The FAO together with the World Organization for Animal Health (OIE) have identified the analysis of animal genetic resources as a high priority area since it provides crucial options for the sustainable development of livestock production and for enhancing food security. Sustainable livestock production, refers the farming of animals using a system that ensures (or at least favours) the long-term availability of the inputs necessary to continue in operation, along with satisfactory returns for the farmer. Unsustainable practices are those that cause damage to the environment, increased risk for disease, decreased genetic variation and dissatisfaction by consumers, not to mention disenchantment by the producer.
Nuclear technologies are used in many areas of livestock research and production. For example, the use of isotopic tracer techniques to measure the nutritive value of feedstuff, to determine the nutrient intake or energy balance of animals, and to study the metabolism of nutrients in the animal body. The output of research helps to formulate balanced diets to achieve efficient growth and production. Isotopic methods are also used to monitor reproductive status, leading to better breeding management. Moreover, nuclear techniques are also used in livestock disease diagnosis.
As a definition, ISOTOPES represent one of two or more atoms having the same atomic number but different mass numbers. Isotopic technologies present major advantage in measuring reactions very precisely and accurately. Therefore, they are still in use in scientific research work to produce for instance better diagnostic tools and tests or to follow the metabolite of a drug through the body. Better diagnostic tools help in early diagnosis of diseased animals while better drugs or vaccines help in reducing the losses due to the pathogen.
According to the International Atomic Energy Agency (IAEA), historically, radioimmunoassay has been the dominant technology in this field. The RIA employs radioisotopes in the measurement of the concentration of a given molecule in a biological sample. For reproduction, the most commonly measured molecule has been progesterone and its measurement has allowed for monitoring of the reproduction cycle of livestock and improvement of the efficiency of artificial insemination programs.
Some examples of isotopic techniques are:
- Stable- (15N) and radio-isotope (35S or 32P) incorporation methods for measuring microbial mass in vitro and in vivo, enabling the selection of feeds based on the efficiency of microbial protein production;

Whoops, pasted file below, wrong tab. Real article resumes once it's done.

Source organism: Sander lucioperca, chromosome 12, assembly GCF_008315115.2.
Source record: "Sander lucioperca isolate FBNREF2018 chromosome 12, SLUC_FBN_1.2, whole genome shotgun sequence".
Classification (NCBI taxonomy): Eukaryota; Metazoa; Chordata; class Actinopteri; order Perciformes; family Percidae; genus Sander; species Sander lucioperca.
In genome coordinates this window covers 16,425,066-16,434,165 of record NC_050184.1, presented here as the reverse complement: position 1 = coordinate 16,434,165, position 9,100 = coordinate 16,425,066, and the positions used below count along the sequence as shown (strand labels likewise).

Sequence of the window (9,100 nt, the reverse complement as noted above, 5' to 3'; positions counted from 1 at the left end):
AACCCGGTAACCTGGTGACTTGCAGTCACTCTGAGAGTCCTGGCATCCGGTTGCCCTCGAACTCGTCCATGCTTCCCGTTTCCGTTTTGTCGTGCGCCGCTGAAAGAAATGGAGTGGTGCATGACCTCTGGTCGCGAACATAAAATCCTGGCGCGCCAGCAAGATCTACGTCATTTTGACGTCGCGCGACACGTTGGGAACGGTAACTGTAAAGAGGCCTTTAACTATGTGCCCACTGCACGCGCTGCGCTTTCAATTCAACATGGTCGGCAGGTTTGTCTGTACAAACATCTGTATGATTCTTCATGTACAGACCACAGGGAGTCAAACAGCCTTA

- 125I-labeled bovine serum albumin and 14C-labeled polyethylene glycol assays for measuring tannin in feeds;
- A method based on the feeding of isotope-labeled protein (15N or 125I) complexed with tannin for ranking different tannins for their abilities to release protein for digestion in vivo;
- 14C-uric acid and 14C-allantoin infusion methods for development of models describing excretion of purine derivatives in urine and microbial protein supply to ruminants, which permit assessment of nutritional status of animals and determination of nutritional quality of feed resources;
- A 15N isotope dilution technique using 15N-leucine to distinguish feed and endogenous secretions at the ileum, for determination of true digestibility of protein-rich tree leaves and aquatic plants in pigs;
- Progesterone radioimmunoassay (RIA) for enhancing reproductive efficiency of ruminants, and RIA based leptin and insulin growth factor assays for assessing the nutritional status of animals;
- Feeding of 15N enriched plant material to generate 15N-labeled excreta for research on the fate of excreta N in the environment;
- 15N, 13C and 34S isotopic methods for nutrient budgeting and for following the nutrient pathways in soil-plant-animal continuum;
- 32P- or 33P-labeled fertilizers for estimating the efficiency of P utilization in legume leaf production used for livestock feeding;
- Doubly labeled water (18O and 2H labeled) method for estimation of energy expenditures of grazing animals, body composition, basal metabolic rate, and milk output in cows with calves;
- NaH13CO3/ NaH14CO3 infusion for estimation of the carbon dioxide production which in turn is used to estimate energy expenditure in free-ranging animals;
- 3H- or 14C-labelled methane and 14C-labeled volatile fatty acids dilution technique for direct and indirect (using stoichiometry of carbohydrate fermentation) respectively for determination of methane emission from livestock; and
- 15N dilution technique requiring labeling the soil with 15N fertilizer (15N-ammonium sulphate or 15N-urea) for estimation of nitrogen fixation by leguminous trees and pastures, for better management of pastures and efficient integration of cereal crops with the fodder crops.